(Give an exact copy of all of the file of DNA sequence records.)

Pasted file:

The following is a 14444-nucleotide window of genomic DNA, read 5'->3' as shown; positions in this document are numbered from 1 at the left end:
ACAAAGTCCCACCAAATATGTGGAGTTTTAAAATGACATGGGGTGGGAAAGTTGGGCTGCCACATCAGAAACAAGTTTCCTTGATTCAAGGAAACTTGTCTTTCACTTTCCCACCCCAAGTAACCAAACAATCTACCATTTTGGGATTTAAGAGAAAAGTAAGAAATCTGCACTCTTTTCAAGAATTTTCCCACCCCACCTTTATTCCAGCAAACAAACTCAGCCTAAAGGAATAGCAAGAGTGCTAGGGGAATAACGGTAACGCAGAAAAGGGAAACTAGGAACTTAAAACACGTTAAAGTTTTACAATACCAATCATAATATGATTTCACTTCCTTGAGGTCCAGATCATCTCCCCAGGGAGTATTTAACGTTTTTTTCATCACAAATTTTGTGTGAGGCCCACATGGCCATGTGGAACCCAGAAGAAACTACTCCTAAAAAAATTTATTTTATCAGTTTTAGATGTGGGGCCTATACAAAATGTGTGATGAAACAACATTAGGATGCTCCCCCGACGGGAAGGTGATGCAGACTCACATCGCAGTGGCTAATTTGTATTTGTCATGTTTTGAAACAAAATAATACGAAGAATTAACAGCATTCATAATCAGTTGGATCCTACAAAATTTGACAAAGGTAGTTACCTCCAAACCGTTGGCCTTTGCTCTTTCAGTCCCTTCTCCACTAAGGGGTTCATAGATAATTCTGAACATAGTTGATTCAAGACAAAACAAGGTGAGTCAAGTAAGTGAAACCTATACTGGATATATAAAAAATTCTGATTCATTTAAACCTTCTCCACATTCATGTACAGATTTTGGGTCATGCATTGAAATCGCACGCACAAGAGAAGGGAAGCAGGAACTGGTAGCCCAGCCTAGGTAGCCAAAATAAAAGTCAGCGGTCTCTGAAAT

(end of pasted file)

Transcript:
The following is a 14444-nucleotide window of genomic DNA, read 5'->3' as shown; positions in this document are numbered from 1 at the left end:
ACAAAGTCCCACCAAATATGTGGAGTTTTAAAATGACATGGGGTGGGAAAGTTGGGCTGCCACATCAGAAACAAGTTTCCTTGATTCAAGGAAACTTGTCTTTCACTTTCCCACCCCAAGTAACCAAACAATCTACCATTTTGGGATTTAAGAGAAAAGTAAGAAATCTGCACTCTTTTCAAGAATTTTCCCACCCCACCTTTATTCCAGCAAACAAACTCAGCCTAAAGGAATAGCAAGAGTGCTAGGGGAATAACGGTAACGCAGAAAAGGGAAACTAGGAACTTAAAACACGTTAAAGTTTTACAATACCAATCATAATATGATTTCACTTCCTTGAGGTCCAGATCATCTCCCCAGGGAGTATTTAACGTTTTTTTCATCACAAATTTTGTGTGAGGCCCACATGGCCATGTGGAACCCAGAAGAAACTACTCCTAAAAAAATTTATTTTATCAGTTTTAGATGTGGGGCCTATACAAAATGTGTGATGAAACAACATTAGGATGCTCCCCCGACGGGAAGGTGATGCAGACTCACATCGCAGTGGCTAATTTGTATTTGTCATGTTTTGAAACAAAATAATACGAAGAATTAACAGCATTCATAATCAGTTGGATCCTACAAAATTTGACAAAGGTAGTTACCTCCAAACCGTTGGCCTTTGCTCTTTCAGTCCCTTCTCCACTAAGGGGTTCATAGATAATTCTGAACATAGTTGATTCAAGACAAAACAAGGTGAGTCAAGTAAGTGAAACCTATACTGGATATATAAAAAATTCTGATTCATTTAAACCTTCTCCACATTCATGTACAGATTTTGGGTCATGCATTGAAATCGCACGCACAAGAGAAGGGAAGCAGGAACTGGTAGCCCAGCCTAGGTAGCCAAAATAAAAGTCAGCGGTCTCTGAAAT